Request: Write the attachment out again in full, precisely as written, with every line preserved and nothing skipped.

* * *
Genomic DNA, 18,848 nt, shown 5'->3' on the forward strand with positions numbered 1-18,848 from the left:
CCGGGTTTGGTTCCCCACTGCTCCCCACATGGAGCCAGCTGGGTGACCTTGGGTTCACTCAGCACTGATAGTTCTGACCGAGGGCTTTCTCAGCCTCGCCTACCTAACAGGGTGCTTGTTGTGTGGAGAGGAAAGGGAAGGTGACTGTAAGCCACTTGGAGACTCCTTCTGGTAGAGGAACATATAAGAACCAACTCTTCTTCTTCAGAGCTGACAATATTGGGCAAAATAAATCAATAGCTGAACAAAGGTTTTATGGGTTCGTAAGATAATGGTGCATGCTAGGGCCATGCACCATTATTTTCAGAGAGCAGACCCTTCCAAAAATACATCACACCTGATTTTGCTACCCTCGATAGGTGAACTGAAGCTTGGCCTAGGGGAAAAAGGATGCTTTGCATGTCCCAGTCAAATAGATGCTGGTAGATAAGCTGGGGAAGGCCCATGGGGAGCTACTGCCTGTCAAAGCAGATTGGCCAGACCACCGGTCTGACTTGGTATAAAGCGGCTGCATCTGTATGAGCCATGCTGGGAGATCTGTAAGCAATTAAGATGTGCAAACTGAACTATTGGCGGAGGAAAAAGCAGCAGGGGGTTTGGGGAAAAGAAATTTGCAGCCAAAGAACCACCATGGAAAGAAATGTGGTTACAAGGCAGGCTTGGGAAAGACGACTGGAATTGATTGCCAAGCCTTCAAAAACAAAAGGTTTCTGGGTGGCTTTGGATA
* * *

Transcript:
Genomic DNA, 18,848 nt, shown 5'->3' on the forward strand with positions numbered 1-18,848 from the left:
CCGGGTTTGGTTCCCCACTGCTCCCCACATGGAGCCAGCTGGGTGACCTTGGGTTCACTCAGCACTGATAGTTCTGACCGAGGGCTTTCTCAGCCTCGCCTACCTAACAGGGTGCTTGTTGTGTGGAGAGGAAAGGGAAGGTGACTGTAAGCCACTTGGAGACTCCTTCTGGTAGAGGAACATATAAGAACCAACTCTTCTTCTTCAGAGCTGACAATATTGGGCAAAATAAATCAATAGCTGAACAAAGGTTTTATGGGTTCGTAAGATAATGGTGCATGCTAGGGCCATGCACCATTATTTTCAGAGAGCAGACCCTTCCAAAAATACATCACACCTGATTTTGCTACCCTCGATAGGTGAACTGAAGCTTGGCCTAGGGGAAAAAGGATGCTTTGCATGTCCCAGTCAAATAGATGCTGGTAGATAAGCTGGGGAAGGCCCATGGGGAGCTACTGCCTGTCAAAGCAGATTGGCCAGACCACCGGTCTGACTTGGTATAAAGCGGCTGCATCTGTATGAGCCATGCTGGGAGATCTGTAAGCAATTAAGATGTGCAAACTGAACTATTGGCGGAGGAAAAAGCAGCAGGGGGTTTGGGGAAAAGAAATTTGCAGCCAAAGAACCACCATGGAAAGAAATGTGGTTACAAGGCAGGCTTGGGAAAGACGACTGGAATTGATTGCCAAGCCTTCAAAAACAAAAGGTTTCTGGGTGGCTTTGGATA